Employee retention (making an employee want to stay with you) is essential for running a business. A high turnover rate involves more training and onboarding costs per employee, cutting into your bottom line. Some job positions need six months or more before the person filling the role is up to full capacity. If a significant number of people at your company have been there for a year or less, you'll need to have more people on staff to do the same amount of work. Retaining knowledgeable and qualified employees is the fastest way to boost your company's efficiency.
Still, if you and your company struggle with employee retention, you're not the only one. The consumer market is changing rapidly, constantly evolving to keep up with the newest trends and most up-to-date technology. This means that the job market, in turn, is continually growing and changing, and the kinds of jobs people are looking for change along with it.
We know how vital employee retention is to your business, and we're here to help. That’s why we’ve compiled a list of four best practices to improve your employee retention rate.
Hiring the wrong people for the position you need to fill often leads to a struggle with employee retention. Try to dig a little deeper into the applicants you are considering for the role throughout the hiring process.
Look at their job history — specifically, how long they worked at each job. If they have a history of leaving after a month or two (or anything significantly less than the amount of time you’d like them to work for you), you’ve got to dig a little deeper. Were they fired from these jobs, or did they quit? While both can foreshadow a potential problem with this employee in the future, one of them is more likely to affect your employee retention: quitting.
If you notice an applicant has a habit of getting a job, working decently for a short time, and then quitting, it may be a sign of their inability to commit to a job. Still, while that may be the most common cause, it isn’t the only one. They may have had different, unrelated reasons for quitting that would provide additional context.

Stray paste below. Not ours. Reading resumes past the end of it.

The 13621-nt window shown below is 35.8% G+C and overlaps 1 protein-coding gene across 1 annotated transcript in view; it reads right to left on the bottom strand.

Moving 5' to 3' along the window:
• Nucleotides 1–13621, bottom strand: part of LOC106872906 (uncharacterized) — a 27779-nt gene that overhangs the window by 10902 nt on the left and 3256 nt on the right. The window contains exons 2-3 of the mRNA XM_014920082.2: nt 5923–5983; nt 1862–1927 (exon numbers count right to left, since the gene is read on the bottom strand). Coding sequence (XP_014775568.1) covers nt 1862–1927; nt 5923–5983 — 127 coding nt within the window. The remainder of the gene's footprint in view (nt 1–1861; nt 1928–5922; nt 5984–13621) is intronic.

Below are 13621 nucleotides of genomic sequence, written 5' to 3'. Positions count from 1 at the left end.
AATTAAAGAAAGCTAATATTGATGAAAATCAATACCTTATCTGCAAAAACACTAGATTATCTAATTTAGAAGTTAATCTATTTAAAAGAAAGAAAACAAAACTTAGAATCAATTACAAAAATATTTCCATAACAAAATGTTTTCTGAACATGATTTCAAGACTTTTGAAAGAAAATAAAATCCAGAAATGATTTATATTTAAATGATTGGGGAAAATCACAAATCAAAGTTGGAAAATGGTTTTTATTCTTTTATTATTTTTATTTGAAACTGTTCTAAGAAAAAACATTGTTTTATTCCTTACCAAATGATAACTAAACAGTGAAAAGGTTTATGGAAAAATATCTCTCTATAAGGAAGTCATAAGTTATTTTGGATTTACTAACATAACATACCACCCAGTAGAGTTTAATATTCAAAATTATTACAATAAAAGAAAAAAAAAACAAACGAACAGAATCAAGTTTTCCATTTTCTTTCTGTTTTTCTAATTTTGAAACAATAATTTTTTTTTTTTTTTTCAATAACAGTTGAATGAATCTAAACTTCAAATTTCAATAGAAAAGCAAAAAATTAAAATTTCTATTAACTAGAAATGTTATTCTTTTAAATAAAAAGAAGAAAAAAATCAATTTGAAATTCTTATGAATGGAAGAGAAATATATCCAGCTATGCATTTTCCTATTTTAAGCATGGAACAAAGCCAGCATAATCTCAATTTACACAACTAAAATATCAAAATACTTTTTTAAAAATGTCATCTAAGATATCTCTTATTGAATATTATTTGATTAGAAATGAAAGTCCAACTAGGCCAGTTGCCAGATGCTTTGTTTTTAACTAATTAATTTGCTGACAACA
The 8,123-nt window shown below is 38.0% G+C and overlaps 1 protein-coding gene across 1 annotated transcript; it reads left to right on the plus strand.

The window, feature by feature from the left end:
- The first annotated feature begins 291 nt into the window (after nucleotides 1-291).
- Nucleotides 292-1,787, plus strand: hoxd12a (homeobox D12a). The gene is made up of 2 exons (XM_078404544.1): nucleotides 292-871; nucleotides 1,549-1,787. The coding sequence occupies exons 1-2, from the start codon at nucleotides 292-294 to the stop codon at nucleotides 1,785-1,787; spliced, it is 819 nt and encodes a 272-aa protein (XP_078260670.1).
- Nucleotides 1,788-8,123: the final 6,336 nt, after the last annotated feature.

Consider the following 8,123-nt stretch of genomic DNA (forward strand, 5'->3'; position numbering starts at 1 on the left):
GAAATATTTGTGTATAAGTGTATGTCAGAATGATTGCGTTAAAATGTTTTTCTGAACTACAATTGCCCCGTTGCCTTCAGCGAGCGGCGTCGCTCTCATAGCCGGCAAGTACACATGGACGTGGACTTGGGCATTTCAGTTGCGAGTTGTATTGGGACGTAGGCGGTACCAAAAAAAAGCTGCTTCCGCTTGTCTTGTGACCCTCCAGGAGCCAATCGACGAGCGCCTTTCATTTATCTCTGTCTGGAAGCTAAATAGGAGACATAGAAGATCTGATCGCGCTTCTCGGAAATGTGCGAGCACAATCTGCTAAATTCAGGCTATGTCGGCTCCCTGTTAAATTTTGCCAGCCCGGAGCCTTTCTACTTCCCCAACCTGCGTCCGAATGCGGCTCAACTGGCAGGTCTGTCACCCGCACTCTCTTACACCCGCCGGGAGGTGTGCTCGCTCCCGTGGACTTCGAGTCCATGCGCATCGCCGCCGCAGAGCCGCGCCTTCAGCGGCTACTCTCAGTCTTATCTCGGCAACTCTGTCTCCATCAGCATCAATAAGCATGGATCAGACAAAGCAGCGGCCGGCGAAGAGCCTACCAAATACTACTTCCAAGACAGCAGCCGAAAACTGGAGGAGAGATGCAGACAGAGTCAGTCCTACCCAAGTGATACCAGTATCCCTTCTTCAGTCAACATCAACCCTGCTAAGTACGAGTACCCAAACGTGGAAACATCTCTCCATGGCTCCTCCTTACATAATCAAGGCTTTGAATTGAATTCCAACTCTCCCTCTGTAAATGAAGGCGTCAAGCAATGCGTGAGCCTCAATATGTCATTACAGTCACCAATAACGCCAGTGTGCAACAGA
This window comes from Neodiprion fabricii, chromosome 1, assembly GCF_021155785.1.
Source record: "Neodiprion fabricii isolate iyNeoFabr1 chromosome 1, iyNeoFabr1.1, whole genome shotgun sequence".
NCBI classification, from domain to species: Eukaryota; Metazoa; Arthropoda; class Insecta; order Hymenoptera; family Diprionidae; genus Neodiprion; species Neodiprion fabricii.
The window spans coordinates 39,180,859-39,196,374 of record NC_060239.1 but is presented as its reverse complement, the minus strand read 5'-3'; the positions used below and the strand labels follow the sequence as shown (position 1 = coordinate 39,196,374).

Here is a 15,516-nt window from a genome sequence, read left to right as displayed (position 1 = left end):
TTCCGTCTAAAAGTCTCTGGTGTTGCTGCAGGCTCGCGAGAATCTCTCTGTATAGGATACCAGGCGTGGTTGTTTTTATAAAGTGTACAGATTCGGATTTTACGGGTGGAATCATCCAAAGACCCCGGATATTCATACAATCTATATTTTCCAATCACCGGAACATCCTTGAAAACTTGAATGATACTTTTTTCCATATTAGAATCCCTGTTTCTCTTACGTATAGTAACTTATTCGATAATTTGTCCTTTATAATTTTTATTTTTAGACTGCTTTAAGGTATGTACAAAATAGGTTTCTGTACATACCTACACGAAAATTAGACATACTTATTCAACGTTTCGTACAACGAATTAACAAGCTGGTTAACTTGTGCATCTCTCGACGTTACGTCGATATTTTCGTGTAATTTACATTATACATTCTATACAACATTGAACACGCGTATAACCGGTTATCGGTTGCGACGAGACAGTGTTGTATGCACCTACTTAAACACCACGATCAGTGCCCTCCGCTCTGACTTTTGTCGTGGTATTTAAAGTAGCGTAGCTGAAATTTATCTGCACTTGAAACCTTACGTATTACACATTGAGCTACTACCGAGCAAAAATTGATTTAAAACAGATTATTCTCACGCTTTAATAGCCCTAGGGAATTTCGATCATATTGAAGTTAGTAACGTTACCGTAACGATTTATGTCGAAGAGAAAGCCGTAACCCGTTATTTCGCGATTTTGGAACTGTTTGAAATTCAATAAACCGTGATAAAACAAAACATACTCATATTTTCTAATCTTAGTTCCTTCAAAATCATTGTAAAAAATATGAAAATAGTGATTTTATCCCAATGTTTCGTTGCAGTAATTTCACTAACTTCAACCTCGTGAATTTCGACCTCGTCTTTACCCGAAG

Continue looking closely at their job history until you get a general idea of the kind of employee they are. Use the information and data you gather and compare it to the kind of employee you think would be ideal for this job. It should be someone who won’t get overwhelmed with the workload, knows how to fill the position, is willing to learn, and can adapt to change when needed.
One of the most common reasons an employee will quit or burn out is because they weren’t prepared for the struggles associated with the position. Therefore, when conducting the interview and briefing your potential hire, be clear and concise about any aspects of the job that might deter someone new to the field.
For example, the foodservice industry has a tendency to be understaffed and very busy, which puts a lot of stress on employees and can result in a low retention rate. If this potential hire was unable to handle the stress of that job in the past, but your role isn’t nearly as fast-paced, then you may not want to rule them out just because they quit after a few months. That’s why context is essential to understanding an applicant’s job history.
Make sure the applicant understands everything they'll have to deal with when they take the job so that they don’t get overwhelmed too soon, and quit.
Your employees are more than just a statistic or a way of making money. They’re human beings with needs and expectations just as much as their employer. If they feel their needs aren’t being met or that your company doesn’t value them enough, they may seek a job offering better perks or showing more appreciation to its employees. Offering even a few small benefits can be enough to convince your employees that you’re worth working for and that you do appreciate everything they do for you.
One of the main reasons anyone applies for a job is because they want an income. That’s why one of the first things a job applicant looks at is the pay schedule, how convenient your payment methods are, and, of course, how much is the salary you offer.
One way to implement an enticing payment system is by using on-demand pay. You can do this quickly and efficiently with Payroll software like PayCaptain. PayCaptain puts your employees in charge of their income and assures them that they will have money for emergencies and unexpected expenses. By offering unique and enticing benefits, you will attract more qualified employees and give them more reasons to stay with your company, raising your retention rate and creating a more positive work environment.
We'd love to talk about how PayCaptain can add value to your company and your employees - Click the button below to arrange a demo and see PayCaptain in action!